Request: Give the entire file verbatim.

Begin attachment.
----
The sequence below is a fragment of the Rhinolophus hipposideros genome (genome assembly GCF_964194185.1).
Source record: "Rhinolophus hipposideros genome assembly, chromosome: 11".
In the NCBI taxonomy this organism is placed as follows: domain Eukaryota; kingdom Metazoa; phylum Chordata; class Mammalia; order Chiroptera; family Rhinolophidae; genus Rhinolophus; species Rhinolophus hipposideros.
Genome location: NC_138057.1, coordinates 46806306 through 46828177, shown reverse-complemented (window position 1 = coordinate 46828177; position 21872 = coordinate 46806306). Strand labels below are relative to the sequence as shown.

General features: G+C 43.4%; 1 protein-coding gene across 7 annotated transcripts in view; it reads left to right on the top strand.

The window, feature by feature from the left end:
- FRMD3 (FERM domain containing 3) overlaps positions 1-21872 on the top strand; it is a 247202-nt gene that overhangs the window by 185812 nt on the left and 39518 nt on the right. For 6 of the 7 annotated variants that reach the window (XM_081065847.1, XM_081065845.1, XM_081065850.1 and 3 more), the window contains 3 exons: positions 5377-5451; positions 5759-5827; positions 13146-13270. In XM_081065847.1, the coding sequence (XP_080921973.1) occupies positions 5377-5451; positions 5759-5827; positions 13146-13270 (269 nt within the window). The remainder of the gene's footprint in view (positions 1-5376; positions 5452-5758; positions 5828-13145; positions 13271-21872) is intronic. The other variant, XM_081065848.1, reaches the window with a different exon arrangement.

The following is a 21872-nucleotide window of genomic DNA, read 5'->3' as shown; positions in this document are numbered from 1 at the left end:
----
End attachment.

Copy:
The sequence below is a fragment of the Rhinolophus hipposideros genome (genome assembly GCF_964194185.1).
Source record: "Rhinolophus hipposideros genome assembly, chromosome: 11".
In the NCBI taxonomy this organism is placed as follows: domain Eukaryota; kingdom Metazoa; phylum Chordata; class Mammalia; order Chiroptera; family Rhinolophidae; genus Rhinolophus; species Rhinolophus hipposideros.
Genome location: NC_138057.1, coordinates 46806306 through 46828177, shown reverse-complemented (window position 1 = coordinate 46828177; position 21872 = coordinate 46806306). Strand labels below are relative to the sequence as shown.

General features: G+C 43.4%; 1 protein-coding gene across 7 annotated transcripts in view; it reads left to right on the top strand.

The window, feature by feature from the left end:
- FRMD3 (FERM domain containing 3) overlaps positions 1-21872 on the top strand; it is a 247202-nt gene that overhangs the window by 185812 nt on the left and 39518 nt on the right. For 6 of the 7 annotated variants that reach the window (XM_081065847.1, XM_081065845.1, XM_081065850.1 and 3 more), the window contains 3 exons: positions 5377-5451; positions 5759-5827; positions 13146-13270. In XM_081065847.1, the coding sequence (XP_080921973.1) occupies positions 5377-5451; positions 5759-5827; positions 13146-13270 (269 nt within the window). The remainder of the gene's footprint in view (positions 1-5376; positions 5452-5758; positions 5828-13145; positions 13271-21872) is intronic. The other variant, XM_081065848.1, reaches the window with a different exon arrangement.

The following is a 21872-nucleotide window of genomic DNA, read 5'->3' as shown; positions in this document are numbered from 1 at the left end: